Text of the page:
How much would it cost to realise the United Nations Sustainable Development Goals (UN SDGs)? According to the Global Commission on the Economy and Climate, $90 trillion over the next 15 years.
By de-risking financing with capital from public sources, blended finance could be the key that achieves the UN's SDGs. What is it – and how does it work?
This level of investment would unlock the development of sustainable infrastructures and technologies worldwide in five key economic systems: energy, cities, food and land use, water and industry. This cannot be achieved without mobilising finance at scale.
Risk, risk, go awayHowever, only a small percentage of the private sector's invested assets currently target projects and regions that could advance sustainable development. For example, why is solar power not thriving in Africa, the sunniest continent in the world?
It is mainly a matter of risk, real or perceived. Political and social instability, corruption, war, and climate risk are just some of the reasons companies do not invest. Moreover, poor infrastructure and lack of local specialists tend to lead to delays and higher costs: poor returns for the risk keep private investment at bay.
The public sector has a decisive role to play in unlocking the power of private finance. While public finance and development finance institutions (DFI) cannot alone meet the SDGs, organisations such as the United Nations (UN), the World Bank and the One Planet Summit (OPS) aim to put in place the necessary commitments and actions to realise the goals of the Paris Agreement on Climate Change. Of the various solutions, which include everything from public-private partnerships to concessions and subsidies, blended finance is one of the most promising approaches to bridging the funding gap.
What is blended finance?Convergence, a global advocate for blended finance, defines it as "the use of catalytic capital from public or philanthropic sources to increase private sector investment in developing countries and sustainable development". Blended finance is a structuring approach based on mixing public and private capital in a common and complementary investment scheme. Its goal being to mitigate early-entrant risks and costs – therefore attracting pioneering investments from the private sector – blended finance sets up investable opportunities in developing countries.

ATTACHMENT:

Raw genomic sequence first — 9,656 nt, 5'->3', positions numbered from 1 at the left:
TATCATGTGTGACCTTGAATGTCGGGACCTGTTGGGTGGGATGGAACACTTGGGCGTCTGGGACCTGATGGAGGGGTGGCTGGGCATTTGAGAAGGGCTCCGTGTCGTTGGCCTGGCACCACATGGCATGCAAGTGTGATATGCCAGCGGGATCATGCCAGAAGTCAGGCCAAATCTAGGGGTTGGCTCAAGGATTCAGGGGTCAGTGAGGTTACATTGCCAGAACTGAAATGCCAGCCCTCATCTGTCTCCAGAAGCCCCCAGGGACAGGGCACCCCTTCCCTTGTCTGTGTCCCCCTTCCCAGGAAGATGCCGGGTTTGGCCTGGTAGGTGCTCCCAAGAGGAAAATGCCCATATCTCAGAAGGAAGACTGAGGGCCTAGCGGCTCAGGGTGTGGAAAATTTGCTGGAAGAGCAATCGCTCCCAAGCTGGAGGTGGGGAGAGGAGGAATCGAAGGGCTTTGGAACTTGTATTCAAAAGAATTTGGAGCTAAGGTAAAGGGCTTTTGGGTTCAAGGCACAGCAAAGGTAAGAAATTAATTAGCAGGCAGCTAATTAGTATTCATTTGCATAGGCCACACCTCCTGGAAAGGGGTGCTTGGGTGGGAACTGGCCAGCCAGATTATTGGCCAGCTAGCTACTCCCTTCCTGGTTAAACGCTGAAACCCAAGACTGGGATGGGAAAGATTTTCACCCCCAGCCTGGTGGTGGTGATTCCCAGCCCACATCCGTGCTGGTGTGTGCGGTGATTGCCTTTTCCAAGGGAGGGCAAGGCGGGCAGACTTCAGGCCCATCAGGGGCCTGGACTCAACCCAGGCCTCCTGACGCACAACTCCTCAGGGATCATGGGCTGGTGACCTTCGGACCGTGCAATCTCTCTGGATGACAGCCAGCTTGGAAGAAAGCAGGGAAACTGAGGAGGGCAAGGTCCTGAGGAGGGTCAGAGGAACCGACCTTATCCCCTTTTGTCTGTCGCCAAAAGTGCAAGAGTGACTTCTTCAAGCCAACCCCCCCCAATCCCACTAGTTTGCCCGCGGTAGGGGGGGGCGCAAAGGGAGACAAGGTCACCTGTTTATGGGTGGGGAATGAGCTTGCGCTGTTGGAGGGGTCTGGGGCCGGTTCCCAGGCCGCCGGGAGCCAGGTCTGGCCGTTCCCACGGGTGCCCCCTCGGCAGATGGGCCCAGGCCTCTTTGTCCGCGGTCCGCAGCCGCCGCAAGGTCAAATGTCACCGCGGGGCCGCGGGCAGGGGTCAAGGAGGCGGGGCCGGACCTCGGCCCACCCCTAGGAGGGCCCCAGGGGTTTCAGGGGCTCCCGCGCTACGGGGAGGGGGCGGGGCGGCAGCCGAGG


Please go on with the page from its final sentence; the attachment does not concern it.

Blended finance transactions have three key objectives:
- Enhanced impact while contributing to achieving the SDGs by combining the skillsets and resources of public and private sector organisations pursuing blended objectives (a mix of environmental, social, economic and market-rate financial return)
- Increase capital leverage by de-risking: public and/or philanthropic parties play a "catalytic" role by tranching the debt and isolating the risk to specialist development organisations (such as international agencies, development banks and export finance agencies), then unlocking private investments
- Bring risk-adjusted returns: yielding positive financial returns, the parties involved in a blended finance structure have different expectations of returns, ranging from concessional to market-rate
A case of blended finance: Tropical Landscape Finance Facility
The Tropical Landscape Finance Facility (TLFF), launched in 2017, was set up as a financing platform and grant fund with the aim of fighting deforestation and stimulating sustainable rural jobs in Indonesia. Bringing together public and private actors, TLFF benefited from blended expertise of the United Nations Environment Programme (UNEP), the World Agroforestry Centre, the Hong Kong-based investment manager ADM Capital and BNP Paribas, and the World Wildlife Fund.
Using the platform, Hong Kong-based ADM Capital made a series of long-term loans to finance projects in agriculture, forest conservation and renewable energy (in IDR and USD), with guarantees from the United States Agency for International Development (USAID). BNP Paribas packaged the loans into securitised multi-tranche medium-term notes, which were sold on to investors that had hitherto not had access to green finance.
Taking advantage of this facility, Michelin, a pioneer in sustainable supply chains, developed a new kind of rubber plantation in locations formerly devastated by rampant deforestation. Sixteen thousand jobs were created through the plantation of sustainable high-yielding rubber trees. At maturity, the plantation will represent 10% of natural global rubber purchased by Michelin.